Despite all the drama, Commodus is not necessarily an unpopular emperor.  One of the more interesting things about The Fall of the Roman Empire is that Commodus’s popularity grows with his insanity.  The crueler that he is, the more the people seem to love him.  Soon, Commodus is fighting as a gladiator and having people burned at the stake.  While some Romans are horrified, many more love their emperor no matter what.  People love power, regardless of what it’s used for.  Perhaps that’s the main lesson and the main warning that the final centuries of the Roman Empire have to give us.

The Fall of the Roman Empire is surprisingly intimate historical epic.  While there’s all the grandeur that one would normally expect to see in a film about the Roman Empire, the film works best when it concentrates on the characters.  While Boyd and Loren do their best with their thinly drawn roles, the film is stolen by great character actors like Alec Guinness, James Mason, and Christopher Plummer.  Plummer, in particular, seems to be having a blast playing the flamboyantly evil yet undeniably charismatic Commodus.  Even with the Empire collapsing around then, both Plummer as an actor and Commodus as a character seems to be having a blast.  Add to that, there’s all of the usual battles and ancient decadence that you would expect to find in a film about the Roman Empire and the end result is a truly enjoyable epic.

As I watched The Fall of the Roman Empire, it was hard for me not to compare the film to Ridley Scott’s Gladiator.  That’s because they’re both basically the same damn movie.  The main difference is that The Fall of the Roman Empire is far more entertaining.  The Fall of the Roman Empire, made in the days before CGI and featuring real people in the streets of Rome as opposed to animated cells, feels real in a way that Gladiator never does.  If Gladiator felt like a big-budget video game, The Fall of the Roman Empire feels like a trip in a time machine.  If I ever do go back to 180 A.D., I fully expect to discover James Mason giving a speech to the Roman Senate while Christopher Plummer struts his way through the gladiatorial arena.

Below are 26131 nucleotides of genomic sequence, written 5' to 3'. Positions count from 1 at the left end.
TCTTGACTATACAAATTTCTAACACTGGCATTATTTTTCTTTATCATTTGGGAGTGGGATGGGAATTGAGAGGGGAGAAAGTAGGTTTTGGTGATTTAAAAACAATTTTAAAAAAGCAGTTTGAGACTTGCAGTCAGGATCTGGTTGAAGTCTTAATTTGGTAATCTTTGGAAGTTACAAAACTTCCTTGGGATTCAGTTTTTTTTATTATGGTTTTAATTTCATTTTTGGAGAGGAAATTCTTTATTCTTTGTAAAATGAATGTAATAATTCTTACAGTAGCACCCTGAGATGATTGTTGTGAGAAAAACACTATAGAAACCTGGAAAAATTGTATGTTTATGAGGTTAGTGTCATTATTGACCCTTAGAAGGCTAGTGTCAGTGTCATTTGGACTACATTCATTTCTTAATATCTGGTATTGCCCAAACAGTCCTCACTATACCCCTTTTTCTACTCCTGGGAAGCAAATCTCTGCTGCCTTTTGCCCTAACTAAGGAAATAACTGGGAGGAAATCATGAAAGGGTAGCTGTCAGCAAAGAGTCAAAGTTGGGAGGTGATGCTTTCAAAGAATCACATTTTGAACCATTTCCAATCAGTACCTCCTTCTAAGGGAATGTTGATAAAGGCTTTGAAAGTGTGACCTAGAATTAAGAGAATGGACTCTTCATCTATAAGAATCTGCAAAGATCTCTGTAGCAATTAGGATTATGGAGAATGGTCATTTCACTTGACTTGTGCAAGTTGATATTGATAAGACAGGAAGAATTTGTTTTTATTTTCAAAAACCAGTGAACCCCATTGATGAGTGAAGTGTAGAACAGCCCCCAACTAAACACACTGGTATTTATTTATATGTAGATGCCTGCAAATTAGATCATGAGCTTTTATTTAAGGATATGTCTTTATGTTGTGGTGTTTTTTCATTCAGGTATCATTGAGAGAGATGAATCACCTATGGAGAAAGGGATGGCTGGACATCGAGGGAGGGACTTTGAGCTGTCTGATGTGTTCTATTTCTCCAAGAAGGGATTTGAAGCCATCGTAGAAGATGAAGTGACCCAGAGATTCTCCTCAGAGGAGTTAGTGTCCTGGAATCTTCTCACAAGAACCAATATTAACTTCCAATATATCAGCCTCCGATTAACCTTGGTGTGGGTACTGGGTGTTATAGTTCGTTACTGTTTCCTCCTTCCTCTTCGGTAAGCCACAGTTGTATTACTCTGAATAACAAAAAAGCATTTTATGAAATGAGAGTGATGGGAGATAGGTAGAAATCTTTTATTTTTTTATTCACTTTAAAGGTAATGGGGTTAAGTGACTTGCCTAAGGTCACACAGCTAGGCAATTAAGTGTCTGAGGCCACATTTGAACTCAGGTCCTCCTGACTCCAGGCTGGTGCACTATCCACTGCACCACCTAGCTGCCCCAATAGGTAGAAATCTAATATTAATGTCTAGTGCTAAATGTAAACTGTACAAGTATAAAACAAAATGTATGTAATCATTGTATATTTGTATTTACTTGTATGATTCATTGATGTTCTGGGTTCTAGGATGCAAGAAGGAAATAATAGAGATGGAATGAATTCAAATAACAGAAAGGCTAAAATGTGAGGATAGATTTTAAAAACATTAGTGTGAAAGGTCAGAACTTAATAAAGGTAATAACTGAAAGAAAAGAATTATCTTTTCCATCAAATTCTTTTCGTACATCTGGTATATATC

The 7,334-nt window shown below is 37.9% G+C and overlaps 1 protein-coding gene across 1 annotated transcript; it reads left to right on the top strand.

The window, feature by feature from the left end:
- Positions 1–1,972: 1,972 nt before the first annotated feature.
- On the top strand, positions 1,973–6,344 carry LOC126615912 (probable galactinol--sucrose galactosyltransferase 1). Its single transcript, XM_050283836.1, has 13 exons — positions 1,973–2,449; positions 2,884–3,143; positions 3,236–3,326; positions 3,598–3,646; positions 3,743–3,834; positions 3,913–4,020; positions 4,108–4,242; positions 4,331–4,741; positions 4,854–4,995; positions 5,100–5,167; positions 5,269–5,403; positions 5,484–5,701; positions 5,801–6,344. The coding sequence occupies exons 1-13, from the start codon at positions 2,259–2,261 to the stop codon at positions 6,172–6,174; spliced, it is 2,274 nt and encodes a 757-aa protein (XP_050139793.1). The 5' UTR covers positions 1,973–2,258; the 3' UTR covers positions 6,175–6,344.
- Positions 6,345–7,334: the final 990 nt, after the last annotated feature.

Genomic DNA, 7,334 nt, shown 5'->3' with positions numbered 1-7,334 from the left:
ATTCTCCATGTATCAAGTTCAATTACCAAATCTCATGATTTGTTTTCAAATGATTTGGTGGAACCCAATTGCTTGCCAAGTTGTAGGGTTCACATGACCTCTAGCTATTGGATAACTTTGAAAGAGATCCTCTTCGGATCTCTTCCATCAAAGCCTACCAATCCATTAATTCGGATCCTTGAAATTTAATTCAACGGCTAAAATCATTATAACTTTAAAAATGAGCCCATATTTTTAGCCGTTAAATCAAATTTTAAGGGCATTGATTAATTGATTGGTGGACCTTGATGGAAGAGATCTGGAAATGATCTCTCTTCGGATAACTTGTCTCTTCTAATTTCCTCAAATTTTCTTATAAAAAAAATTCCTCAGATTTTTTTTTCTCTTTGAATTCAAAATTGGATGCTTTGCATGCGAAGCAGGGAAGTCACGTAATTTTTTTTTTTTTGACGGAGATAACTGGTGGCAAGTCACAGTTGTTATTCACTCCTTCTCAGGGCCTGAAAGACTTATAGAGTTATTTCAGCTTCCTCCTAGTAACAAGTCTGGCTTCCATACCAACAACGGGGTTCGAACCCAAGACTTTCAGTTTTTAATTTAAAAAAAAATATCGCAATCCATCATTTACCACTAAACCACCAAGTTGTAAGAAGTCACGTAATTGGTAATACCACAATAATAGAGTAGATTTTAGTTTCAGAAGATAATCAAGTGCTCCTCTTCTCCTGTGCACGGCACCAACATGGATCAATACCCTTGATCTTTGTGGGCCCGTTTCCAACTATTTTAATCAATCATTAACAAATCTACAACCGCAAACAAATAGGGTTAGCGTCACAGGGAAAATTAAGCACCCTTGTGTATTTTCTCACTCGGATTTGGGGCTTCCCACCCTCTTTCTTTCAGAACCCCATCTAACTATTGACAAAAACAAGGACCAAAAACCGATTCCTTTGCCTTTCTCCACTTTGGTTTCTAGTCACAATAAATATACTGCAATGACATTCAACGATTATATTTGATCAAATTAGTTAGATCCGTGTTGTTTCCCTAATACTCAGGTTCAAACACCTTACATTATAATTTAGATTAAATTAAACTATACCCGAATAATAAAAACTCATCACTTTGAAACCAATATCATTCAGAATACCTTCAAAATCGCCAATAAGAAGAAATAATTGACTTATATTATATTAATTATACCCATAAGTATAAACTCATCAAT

Finally, to answer the question that started this review, why did the Roman Empire fall?

It was all Christopher Plummer’s fault, but at least he had a good time.

Scenes That I Love: Tony Bennett Has A Meltdown in The Oscar


Have you ever wondered what it takes to win an Oscar?  The 1966 film, The Oscar, revealed to audiences just how sleazy a world Hollywood can be.  Frankie Fane (Stephen Boyd) does everything he can to win an Oscar and he doesn’t care who he hurts!

But fear not — Hollywood may not be perfect but it has no room for someone like Frankie Fane!  At the end of the movie, a man named Frank does win the Oscar but his last name is Sinatra and Frankie Fane is left humiliated.  That’ll teach him to try to take advantage of Hollywood!

Yes, The Oscar is an incredibly silly film but it’s also a lot of fun.  In this scene that I love, Frankie’s best friend — played by Tony Bennett of all people — confronts Frankie about the type of star that he’s become.

“It’s A Shame To Get It Shot Full Of Holes.” Hannie Caulder (1971, directed by Burt Kennedy)


hannie-posterA century before Beatrix Kiddo killed Bill and The Deadly Viper Assassination Squad, there was Hannie Caulder.